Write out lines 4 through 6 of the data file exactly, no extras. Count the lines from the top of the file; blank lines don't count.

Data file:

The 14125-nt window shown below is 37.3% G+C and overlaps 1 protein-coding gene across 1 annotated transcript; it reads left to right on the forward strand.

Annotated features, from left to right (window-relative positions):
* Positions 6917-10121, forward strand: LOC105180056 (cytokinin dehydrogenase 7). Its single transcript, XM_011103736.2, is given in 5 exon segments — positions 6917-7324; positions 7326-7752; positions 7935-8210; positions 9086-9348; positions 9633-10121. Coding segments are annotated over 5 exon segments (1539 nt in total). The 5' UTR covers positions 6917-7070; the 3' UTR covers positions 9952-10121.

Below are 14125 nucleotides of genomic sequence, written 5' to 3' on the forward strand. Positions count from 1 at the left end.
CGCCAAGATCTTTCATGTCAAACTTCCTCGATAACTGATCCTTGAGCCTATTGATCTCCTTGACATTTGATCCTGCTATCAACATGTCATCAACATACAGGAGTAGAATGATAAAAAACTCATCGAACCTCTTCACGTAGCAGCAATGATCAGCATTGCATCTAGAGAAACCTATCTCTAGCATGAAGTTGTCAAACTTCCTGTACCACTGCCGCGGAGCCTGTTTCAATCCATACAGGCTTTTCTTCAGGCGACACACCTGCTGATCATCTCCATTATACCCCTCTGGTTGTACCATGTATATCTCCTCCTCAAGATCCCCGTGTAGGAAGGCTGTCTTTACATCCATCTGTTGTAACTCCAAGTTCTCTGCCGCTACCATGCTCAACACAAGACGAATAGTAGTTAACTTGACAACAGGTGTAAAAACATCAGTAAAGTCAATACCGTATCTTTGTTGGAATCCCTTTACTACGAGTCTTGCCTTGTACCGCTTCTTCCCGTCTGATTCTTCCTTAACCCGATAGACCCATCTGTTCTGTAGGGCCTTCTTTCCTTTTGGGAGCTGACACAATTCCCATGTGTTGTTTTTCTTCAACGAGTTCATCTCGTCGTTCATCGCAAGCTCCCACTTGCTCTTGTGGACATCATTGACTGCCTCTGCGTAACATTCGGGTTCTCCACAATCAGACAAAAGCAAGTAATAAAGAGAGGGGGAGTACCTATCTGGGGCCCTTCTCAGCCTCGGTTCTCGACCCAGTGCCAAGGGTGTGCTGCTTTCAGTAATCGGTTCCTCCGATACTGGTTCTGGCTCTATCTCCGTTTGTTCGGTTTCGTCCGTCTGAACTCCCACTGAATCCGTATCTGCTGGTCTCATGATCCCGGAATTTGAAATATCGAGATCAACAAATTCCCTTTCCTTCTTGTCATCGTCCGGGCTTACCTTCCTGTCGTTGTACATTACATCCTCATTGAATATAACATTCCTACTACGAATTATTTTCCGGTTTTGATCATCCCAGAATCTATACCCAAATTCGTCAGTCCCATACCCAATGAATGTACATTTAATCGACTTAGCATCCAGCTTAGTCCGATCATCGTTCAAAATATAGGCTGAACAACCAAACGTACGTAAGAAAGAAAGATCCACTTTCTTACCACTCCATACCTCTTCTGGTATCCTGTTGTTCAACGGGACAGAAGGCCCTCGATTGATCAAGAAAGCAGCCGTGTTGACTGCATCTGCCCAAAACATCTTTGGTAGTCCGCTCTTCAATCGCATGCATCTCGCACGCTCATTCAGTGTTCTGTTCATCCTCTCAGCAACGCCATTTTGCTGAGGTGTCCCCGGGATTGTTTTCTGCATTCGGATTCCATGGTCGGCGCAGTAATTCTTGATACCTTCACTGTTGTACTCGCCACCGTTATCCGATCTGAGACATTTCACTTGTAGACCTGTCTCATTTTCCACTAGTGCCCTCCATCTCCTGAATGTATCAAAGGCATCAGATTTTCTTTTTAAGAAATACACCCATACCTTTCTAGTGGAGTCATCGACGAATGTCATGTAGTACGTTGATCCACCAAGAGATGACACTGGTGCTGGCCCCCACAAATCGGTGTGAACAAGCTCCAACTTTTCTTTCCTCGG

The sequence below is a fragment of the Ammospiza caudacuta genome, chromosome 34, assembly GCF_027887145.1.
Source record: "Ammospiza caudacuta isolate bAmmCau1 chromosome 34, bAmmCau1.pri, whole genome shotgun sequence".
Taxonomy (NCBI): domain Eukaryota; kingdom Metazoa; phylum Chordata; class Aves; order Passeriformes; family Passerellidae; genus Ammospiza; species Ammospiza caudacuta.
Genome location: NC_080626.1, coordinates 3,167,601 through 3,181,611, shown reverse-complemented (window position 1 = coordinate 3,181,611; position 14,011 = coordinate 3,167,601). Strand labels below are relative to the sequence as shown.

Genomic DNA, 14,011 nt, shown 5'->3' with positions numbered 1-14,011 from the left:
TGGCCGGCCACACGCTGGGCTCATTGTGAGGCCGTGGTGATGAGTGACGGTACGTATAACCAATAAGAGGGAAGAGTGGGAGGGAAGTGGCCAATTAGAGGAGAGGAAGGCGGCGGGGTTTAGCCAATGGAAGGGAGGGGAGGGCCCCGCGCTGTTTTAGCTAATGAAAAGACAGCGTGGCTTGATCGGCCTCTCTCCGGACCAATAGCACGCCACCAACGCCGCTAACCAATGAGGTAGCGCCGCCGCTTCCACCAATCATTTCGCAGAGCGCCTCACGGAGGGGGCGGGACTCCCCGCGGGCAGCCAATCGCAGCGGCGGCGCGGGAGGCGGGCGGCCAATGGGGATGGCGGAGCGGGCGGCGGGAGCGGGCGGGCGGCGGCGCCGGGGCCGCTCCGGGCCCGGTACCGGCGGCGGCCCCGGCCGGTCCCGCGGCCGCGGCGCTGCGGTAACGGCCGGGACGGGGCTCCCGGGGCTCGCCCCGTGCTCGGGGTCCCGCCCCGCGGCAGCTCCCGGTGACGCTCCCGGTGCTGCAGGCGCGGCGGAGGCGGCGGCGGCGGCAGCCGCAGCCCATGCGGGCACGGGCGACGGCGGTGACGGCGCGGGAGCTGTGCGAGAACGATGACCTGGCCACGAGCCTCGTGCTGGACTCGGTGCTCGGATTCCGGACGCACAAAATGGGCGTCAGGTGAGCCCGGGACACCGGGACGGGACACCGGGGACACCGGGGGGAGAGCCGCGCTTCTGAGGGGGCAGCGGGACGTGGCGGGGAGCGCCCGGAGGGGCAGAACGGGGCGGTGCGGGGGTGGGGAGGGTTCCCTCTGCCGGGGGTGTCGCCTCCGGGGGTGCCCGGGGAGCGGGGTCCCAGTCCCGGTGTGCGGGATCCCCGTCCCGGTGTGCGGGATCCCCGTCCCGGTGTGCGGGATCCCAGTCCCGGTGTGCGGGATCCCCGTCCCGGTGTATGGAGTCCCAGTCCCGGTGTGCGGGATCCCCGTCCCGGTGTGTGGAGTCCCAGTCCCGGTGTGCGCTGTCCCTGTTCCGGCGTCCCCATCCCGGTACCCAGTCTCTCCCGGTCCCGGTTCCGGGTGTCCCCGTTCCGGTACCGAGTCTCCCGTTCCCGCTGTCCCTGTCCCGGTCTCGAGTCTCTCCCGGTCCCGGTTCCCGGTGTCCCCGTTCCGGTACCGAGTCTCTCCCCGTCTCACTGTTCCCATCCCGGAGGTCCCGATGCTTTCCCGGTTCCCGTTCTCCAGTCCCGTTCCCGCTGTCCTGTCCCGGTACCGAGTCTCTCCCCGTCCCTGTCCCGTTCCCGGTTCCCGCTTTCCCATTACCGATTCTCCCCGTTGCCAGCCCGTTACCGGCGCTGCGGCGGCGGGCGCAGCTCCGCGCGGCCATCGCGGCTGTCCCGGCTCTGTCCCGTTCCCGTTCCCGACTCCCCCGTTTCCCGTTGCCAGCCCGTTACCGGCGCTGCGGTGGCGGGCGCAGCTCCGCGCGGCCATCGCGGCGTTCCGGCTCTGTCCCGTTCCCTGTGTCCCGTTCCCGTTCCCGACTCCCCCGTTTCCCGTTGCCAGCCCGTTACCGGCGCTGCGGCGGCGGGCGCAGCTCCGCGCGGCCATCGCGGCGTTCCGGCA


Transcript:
Below are 14125 nucleotides of genomic sequence, written 5' to 3' on the forward strand. Positions count from 1 at the left end.
CGCCAAGATCTTTCATGTCAAACTTCCTCGATAACTGATCCTTGAGCCTATTGATCTCCTTGACATTTGATCCTGCTATCAACATGTCATCAACATACAGGAGTAGAATGATAAAAAACTCATCGAACCTCTTCACGTAGCAGCAATGATCAGCATTGCATCTAGAGAAACCTATCTCTAGCATGAAGTTGTCAAACTTCCTGTACCACTGCCGCGGAGCCTGTTTCAATCCATACAGGCTTTTCTTCAGGCGACACACCTGCTGATCATCTCCATTATACCCCTCTGGTTGTACCATGTATATCTCCTCCTCAAGATCCCCGTGTAGGAAGGCTGTCTTTACATCCATCTGTTGTAACTCCAAGTTCTCTGCCGCTACCATGCTCAACACAAGACGAATAGTAGTTAACTTGACAACAGGTGTAAAAACATCAGTAAAGTCAATACCGTATCTTTGTTGGAATCCCTTTACTACGAGTCTTGCCTTGTACCGCTTCTTCCCGTCTGATTCTTCCTTAACCCGATAGACCCATCTGTTCTGTAGGGCCTTCTTTCCTTTTGGGAGCTGACACAATTCCCATGTGTTGTTTTTCTTCAACGAGTTCATCTCGTCGTTCATCGCAAGCTCCCACTTGCTCTTGTGGACATCATTGACTGCCTCTGCGTAACATTCGGGTTCTCCACAATCAGACAAAAGCAAGTAATAAAGAGAGGGGGAGTACCTATCTGGGGCCCTTCTCAGCCTCGGTTCTCGACCCAGTGCCAAGGGTGTGCTGCTTTCAGTAATCGGTTCCTCCGATACTGGTTCTGGCTCTATCTCCGTTTGTTCGGTTTCGTCCGTCTGAACTCCCACTGAATCCGTATCTGCTGGTCTCATGATCCCGGAATTTGAAATATCGAGATCAACAAATTCCCTTTCCTTCTTGTCATCGTCCGGGCTTACCTTCCTGTCGTTGTACATTACATCCTCATTGAATATAACATTCCTACTACGAATTATTTTCCGGTTTTGATCATCCCAGAATCTATACCCAAATTCGTCAGTCCCATACCCAATGAATGTACATTTAATCGACTTAGCATCCAGCTTAGTCCGATCATCGTTCAAAATATAGGCTGAACAACCAAACGTACGTAAGAAAGAAAGATCCACTTTCTTACCACTCCATACCTCTTCTGGTATCCTGTTGTTCAACGGGACAGAAGGCCCTCGATTGATCAAGAAAGCAGCCGTGTTGACTGCATCTGCCCAAAACATCTTTGGTAGTCCGCTCTTCAATCGCATGCATCTCGCACGCTCATTCAGTGTTCTGTTCATCCTCTCAGCAACGCCATTTTGCTGAGGTGTCCCCGGGATTGTTTTCTGCATTCGGATTCCATGGTCGGCGCAGTAATTCTTGATACCTTCACTGTTGTACTCGCCACCGTTATCCGATCTGAGACATTTCACTTGTAGACCTGTCTCATTTTCCACTAGTGCCCTCCATCTCCTGAATGTATCAAAGGCATCAGATTTTCTTTTTAAGAAATACACCCATACCTTTCTAGTGGAGTCATCGACGAATGTCATGTAGTACGTTGATCCACCAAGAGATGACACTGGTGCTGGCCCCCACAAATCGGTGTGAACAAGCTCCAACTTTTCTTTCCTCGG

The sequence below is a fragment of the Ammospiza caudacuta genome, chromosome 34, assembly GCF_027887145.1.